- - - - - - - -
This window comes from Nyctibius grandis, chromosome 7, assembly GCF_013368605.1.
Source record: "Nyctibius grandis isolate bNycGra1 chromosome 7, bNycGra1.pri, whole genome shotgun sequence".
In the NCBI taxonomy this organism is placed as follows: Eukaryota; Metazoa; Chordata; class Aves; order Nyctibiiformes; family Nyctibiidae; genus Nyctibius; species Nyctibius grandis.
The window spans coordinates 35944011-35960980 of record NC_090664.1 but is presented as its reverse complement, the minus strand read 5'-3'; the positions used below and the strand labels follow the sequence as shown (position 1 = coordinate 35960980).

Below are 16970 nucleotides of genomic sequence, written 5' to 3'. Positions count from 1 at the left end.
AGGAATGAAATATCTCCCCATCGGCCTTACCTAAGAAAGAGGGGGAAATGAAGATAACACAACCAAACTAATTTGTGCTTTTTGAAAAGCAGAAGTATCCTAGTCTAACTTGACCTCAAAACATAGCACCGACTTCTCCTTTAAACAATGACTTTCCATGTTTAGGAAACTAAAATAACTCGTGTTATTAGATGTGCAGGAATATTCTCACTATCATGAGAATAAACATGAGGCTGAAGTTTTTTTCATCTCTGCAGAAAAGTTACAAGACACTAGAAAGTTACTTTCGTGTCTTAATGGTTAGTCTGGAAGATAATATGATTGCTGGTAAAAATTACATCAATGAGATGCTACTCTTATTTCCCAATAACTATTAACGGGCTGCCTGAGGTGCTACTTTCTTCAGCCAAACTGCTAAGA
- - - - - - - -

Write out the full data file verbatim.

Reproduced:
This window comes from Nyctibius grandis, chromosome 7, assembly GCF_013368605.1.
Source record: "Nyctibius grandis isolate bNycGra1 chromosome 7, bNycGra1.pri, whole genome shotgun sequence".
In the NCBI taxonomy this organism is placed as follows: Eukaryota; Metazoa; Chordata; class Aves; order Nyctibiiformes; family Nyctibiidae; genus Nyctibius; species Nyctibius grandis.
The window spans coordinates 35944011-35960980 of record NC_090664.1 but is presented as its reverse complement, the minus strand read 5'-3'; the positions used below and the strand labels follow the sequence as shown (position 1 = coordinate 35960980).

Below are 16970 nucleotides of genomic sequence, written 5' to 3'. Positions count from 1 at the left end.
AGGAATGAAATATCTCCCCATCGGCCTTACCTAAGAAAGAGGGGGAAATGAAGATAACACAACCAAACTAATTTGTGCTTTTTGAAAAGCAGAAGTATCCTAGTCTAACTTGACCTCAAAACATAGCACCGACTTCTCCTTTAAACAATGACTTTCCATGTTTAGGAAACTAAAATAACTCGTGTTATTAGATGTGCAGGAATATTCTCACTATCATGAGAATAAACATGAGGCTGAAGTTTTTTTCATCTCTGCAGAAAAGTTACAAGACACTAGAAAGTTACTTTCGTGTCTTAATGGTTAGTCTGGAAGATAATATGATTGCTGGTAAAAATTACATCAATGAGATGCTACTCTTATTTCCCAATAACTATTAACGGGCTGCCTGAGGTGCTACTTTCTTCAGCCAAACTGCTAAGA